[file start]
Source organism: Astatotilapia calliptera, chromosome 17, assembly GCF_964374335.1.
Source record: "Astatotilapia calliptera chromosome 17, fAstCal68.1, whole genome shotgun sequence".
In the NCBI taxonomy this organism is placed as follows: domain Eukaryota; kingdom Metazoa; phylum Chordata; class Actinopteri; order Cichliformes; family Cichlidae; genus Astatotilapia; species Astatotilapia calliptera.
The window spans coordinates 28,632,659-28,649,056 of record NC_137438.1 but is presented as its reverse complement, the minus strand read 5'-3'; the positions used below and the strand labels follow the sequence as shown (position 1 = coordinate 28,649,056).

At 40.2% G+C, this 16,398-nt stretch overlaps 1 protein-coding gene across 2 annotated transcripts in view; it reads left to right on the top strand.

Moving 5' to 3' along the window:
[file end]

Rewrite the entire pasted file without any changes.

Source organism: Astatotilapia calliptera, chromosome 17, assembly GCF_964374335.1.
Source record: "Astatotilapia calliptera chromosome 17, fAstCal68.1, whole genome shotgun sequence".
In the NCBI taxonomy this organism is placed as follows: domain Eukaryota; kingdom Metazoa; phylum Chordata; class Actinopteri; order Cichliformes; family Cichlidae; genus Astatotilapia; species Astatotilapia calliptera.
The window spans coordinates 28,632,659-28,649,056 of record NC_137438.1 but is presented as its reverse complement, the minus strand read 5'-3'; the positions used below and the strand labels follow the sequence as shown (position 1 = coordinate 28,649,056).

At 40.2% G+C, this 16,398-nt stretch overlaps 1 protein-coding gene across 2 annotated transcripts in view; it reads left to right on the top strand.

Moving 5' to 3' along the window: